Forum » Diesel Tuning Fundamentals » Injector timing and afr

Injector timing and afr

Diesel Tuning Fundamentals

Forum Posts



Tech Articles

Discussion and questions related to the course Diesel Tuning Fundamentals

= Resolved threads

Page 1

On this module it notes that injector timing effects smoke output. With an afr meter connected will this then affect the afr based on the higher level of unburnt fuel?

Or does it remain the same due to initially having equal fuel mass per airmass?

You will see a leaner AFR with the same amount of fuel as you increase timing and get closer to MBT. This happens because the fuel spends more overall time in the cylinder with more timing, this allows the fuel to absorb more heat and auto ignite. Some fuel would have not been ignited with less timing producing smoke and sneaking out of the cylinder to be read by your AFR sensor. So to sum it up you'll see a leaner overall AFR and make more power with higher timing values as you approach MBT. You'll also See lower EGT's with timing increases as you get closer to MBT.

As for start for injection and injector duration in relation to AFR. To many things that could give a wrong reading and this is why.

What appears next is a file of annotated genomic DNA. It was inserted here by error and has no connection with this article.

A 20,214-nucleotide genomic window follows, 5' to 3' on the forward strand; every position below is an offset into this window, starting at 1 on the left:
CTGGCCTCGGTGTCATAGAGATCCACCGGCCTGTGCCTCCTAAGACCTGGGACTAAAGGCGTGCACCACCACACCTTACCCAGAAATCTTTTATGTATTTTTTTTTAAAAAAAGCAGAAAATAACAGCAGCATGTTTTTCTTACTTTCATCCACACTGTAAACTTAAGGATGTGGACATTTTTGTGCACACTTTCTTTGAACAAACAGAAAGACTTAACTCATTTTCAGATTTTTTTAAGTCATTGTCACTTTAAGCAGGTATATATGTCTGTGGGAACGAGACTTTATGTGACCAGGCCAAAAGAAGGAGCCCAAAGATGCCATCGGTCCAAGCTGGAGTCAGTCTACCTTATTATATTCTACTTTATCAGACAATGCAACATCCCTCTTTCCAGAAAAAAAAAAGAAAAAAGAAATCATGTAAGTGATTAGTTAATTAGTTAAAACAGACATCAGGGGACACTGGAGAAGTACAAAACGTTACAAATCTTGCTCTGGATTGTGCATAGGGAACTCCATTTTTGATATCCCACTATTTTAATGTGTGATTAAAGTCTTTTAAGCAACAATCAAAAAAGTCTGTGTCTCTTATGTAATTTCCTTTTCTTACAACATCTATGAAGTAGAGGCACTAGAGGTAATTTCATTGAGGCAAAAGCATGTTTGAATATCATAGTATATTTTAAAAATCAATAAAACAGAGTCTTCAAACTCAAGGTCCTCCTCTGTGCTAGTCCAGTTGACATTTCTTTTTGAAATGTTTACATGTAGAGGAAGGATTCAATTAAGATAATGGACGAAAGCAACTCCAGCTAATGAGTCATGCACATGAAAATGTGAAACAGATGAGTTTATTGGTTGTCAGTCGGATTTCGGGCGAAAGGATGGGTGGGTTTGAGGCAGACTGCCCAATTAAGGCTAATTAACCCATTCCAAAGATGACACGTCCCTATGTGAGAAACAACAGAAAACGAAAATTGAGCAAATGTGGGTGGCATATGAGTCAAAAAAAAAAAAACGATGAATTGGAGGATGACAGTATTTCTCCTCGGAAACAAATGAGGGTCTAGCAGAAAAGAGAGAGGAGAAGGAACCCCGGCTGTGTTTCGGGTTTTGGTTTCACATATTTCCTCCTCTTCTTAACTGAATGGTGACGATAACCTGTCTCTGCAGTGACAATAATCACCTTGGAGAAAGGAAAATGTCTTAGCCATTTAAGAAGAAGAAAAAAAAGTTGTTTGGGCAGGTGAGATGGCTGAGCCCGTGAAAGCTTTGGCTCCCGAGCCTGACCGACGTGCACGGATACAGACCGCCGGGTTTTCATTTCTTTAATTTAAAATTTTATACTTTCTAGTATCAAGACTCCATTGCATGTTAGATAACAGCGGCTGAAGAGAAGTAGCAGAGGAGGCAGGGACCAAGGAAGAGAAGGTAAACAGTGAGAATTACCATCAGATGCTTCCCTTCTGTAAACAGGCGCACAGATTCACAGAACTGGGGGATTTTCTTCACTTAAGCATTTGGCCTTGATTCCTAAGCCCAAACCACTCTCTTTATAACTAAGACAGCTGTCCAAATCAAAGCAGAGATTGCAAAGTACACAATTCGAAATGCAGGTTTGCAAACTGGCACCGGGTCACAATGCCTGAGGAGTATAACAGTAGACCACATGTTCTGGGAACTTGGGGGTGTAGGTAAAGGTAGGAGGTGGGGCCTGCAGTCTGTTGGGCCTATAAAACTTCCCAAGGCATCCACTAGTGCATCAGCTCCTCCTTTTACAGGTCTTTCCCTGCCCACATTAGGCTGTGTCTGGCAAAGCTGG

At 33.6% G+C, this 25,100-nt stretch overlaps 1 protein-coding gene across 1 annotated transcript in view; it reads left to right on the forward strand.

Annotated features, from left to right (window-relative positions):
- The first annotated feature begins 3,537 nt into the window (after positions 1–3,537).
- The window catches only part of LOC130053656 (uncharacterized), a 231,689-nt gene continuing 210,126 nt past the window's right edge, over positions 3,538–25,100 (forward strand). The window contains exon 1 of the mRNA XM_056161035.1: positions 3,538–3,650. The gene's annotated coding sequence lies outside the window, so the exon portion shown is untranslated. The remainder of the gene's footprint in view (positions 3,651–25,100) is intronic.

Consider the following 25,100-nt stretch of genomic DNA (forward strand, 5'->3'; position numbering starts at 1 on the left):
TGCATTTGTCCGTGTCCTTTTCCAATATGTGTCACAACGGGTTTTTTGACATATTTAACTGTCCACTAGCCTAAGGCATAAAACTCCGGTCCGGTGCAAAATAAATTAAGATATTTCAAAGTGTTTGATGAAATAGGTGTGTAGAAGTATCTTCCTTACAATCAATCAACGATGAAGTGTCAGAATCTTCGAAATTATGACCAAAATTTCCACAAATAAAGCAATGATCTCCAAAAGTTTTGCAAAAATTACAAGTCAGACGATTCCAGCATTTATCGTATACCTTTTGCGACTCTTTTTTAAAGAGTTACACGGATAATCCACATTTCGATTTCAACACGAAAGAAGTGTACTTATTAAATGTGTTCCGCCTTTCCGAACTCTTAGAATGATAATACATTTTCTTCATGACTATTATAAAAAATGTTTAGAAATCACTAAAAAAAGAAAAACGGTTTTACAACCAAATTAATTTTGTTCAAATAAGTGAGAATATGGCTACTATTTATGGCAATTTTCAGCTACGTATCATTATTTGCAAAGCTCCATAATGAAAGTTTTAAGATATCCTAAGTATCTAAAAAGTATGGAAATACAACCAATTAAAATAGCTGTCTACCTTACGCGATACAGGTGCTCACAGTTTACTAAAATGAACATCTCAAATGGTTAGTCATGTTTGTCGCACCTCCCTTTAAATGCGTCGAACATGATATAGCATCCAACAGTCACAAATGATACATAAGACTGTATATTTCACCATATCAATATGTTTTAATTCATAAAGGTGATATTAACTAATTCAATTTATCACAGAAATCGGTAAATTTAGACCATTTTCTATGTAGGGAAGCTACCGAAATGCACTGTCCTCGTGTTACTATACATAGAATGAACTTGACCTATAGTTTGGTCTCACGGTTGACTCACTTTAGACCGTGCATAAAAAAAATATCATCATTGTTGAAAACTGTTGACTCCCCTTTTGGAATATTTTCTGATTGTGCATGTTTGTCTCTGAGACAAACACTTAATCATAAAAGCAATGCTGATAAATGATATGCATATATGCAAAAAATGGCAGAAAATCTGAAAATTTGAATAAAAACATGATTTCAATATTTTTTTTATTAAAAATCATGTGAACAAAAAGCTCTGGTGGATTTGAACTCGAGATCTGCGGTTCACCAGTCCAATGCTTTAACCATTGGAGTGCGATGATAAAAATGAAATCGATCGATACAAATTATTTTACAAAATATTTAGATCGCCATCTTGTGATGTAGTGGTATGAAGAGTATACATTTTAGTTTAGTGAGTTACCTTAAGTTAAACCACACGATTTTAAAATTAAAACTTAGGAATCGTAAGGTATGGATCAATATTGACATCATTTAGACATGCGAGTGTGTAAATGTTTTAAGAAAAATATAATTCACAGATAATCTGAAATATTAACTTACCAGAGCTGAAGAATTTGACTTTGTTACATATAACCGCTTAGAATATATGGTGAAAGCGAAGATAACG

Not all diesel engines mix oxygen and exhaust gas very well. We call them trapped air pockets and if able to read the AFR very fast it will show this. Also every small hole in the exhaust system before the o2 probe will draw in outside air due to the nature of a diesel engine exhaust stroke it pulsated a load more compared to a petrol engine.

As for to advanced injection. It will smoke as well as diesel will hit the wall and will stay on the wall for some time before it will burn or end up in the oil sump sticking to the cylinder liner.

We build race engines with massive injector making a AFR of less than 13.1 on low end burning off all diesel soot as soon as it hits oxygen in the outside air as things get very hot it will burn easy. On hi end we can hit maybe 17.1 AFR ratio as we run out of fuel delivery in a given injection angle in relation to crank angle. So we still have oxygen left but unable to get the diesel fuel in the limited time hi RPM present. So a o2 reading is nice to know where you stand upon mid end RPM on what fuel gets burned but dos not tell the whole story. Also diesel will burn any where as long as we got heat and oxygen often creating a afterburner in the exhaust manifold spiking EGT.